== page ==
Microsoft believes HTML5 is "the future," Sardo said. It has implemented parts of the standard -- which is not yet complete -- in IE8, and will fully support it with IE9. Microsoft released its second developer preview of IE9 on Wednesday morning, he said, though he didn't say when the final product will ship.
He also said Microsoft tries hard to keep people's browser software up to date. For example, it allows PCs to download browser updates even if the copy of Windows is unlicensed. This is especially important in China, where a lot of software in use is pirated.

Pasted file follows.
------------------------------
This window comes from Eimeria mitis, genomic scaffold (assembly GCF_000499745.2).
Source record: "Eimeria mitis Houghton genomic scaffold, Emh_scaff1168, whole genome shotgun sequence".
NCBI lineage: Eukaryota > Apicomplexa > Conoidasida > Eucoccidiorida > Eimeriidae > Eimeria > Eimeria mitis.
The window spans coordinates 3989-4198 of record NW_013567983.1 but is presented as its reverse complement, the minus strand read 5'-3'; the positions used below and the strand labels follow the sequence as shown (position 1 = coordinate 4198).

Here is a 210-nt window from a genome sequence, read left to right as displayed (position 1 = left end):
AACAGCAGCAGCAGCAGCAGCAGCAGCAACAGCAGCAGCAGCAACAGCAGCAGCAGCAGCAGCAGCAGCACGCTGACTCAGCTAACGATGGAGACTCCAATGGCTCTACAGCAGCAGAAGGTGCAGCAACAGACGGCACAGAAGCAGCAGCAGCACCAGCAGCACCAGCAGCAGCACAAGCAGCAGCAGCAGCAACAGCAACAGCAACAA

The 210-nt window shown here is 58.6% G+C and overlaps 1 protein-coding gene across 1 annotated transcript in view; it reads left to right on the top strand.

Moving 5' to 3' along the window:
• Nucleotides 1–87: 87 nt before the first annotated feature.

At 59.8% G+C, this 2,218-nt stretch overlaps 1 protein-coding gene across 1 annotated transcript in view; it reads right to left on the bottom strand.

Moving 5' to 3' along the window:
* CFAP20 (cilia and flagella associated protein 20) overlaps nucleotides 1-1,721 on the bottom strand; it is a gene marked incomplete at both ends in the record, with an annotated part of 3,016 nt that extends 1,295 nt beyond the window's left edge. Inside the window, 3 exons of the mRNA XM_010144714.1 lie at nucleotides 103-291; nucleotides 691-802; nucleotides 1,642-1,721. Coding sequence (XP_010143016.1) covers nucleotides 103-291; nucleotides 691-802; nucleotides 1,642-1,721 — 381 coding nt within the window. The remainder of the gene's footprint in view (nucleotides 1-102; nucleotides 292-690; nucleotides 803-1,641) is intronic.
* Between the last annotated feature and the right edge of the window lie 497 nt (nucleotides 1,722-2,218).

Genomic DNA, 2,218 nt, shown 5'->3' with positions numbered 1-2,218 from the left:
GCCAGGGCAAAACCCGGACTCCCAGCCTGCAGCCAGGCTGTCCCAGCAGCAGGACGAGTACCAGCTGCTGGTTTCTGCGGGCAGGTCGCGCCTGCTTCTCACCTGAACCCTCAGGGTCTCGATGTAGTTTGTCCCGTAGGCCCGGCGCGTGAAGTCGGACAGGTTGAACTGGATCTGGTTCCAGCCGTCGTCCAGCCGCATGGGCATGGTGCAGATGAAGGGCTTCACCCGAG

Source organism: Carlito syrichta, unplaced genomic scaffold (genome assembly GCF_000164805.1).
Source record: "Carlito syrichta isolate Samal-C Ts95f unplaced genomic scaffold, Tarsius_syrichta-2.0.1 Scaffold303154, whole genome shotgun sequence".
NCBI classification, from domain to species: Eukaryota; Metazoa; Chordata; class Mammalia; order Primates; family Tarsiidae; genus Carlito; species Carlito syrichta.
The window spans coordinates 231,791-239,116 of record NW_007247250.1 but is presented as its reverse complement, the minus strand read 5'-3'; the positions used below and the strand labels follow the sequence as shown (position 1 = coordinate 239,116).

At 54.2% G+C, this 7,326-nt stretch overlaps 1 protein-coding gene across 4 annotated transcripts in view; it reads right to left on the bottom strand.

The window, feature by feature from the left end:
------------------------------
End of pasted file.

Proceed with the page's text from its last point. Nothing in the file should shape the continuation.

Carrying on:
"One of the main challenges at Microsoft is the complexity of adopting a new spec," Sardo said. HTML5 is "a great spec and it will lead to a great future for developers, but it's still a work in progress." Ensuring the implementation is the same across all browsers involves "a lot of work to test and validate."
Eich said Mozilla has "got a lot of HTML5 already implemented, even though it's a moving target."
Crockford proposed a radical solution to get all the Web's users onto a current browser: On an agreed-upon day, all developers would deny access to their Web sites unless the visitor's browser is up to date.
"On one day, all of us will say, you have to download one of these five or six browsers," he said. "I propose that day is 30 days after all the major browser vendors have implemented HTML5. On that day, IE6 dies."
It may not have been a very practical idea, but it earned him a round of applause from the developers watching the discussion.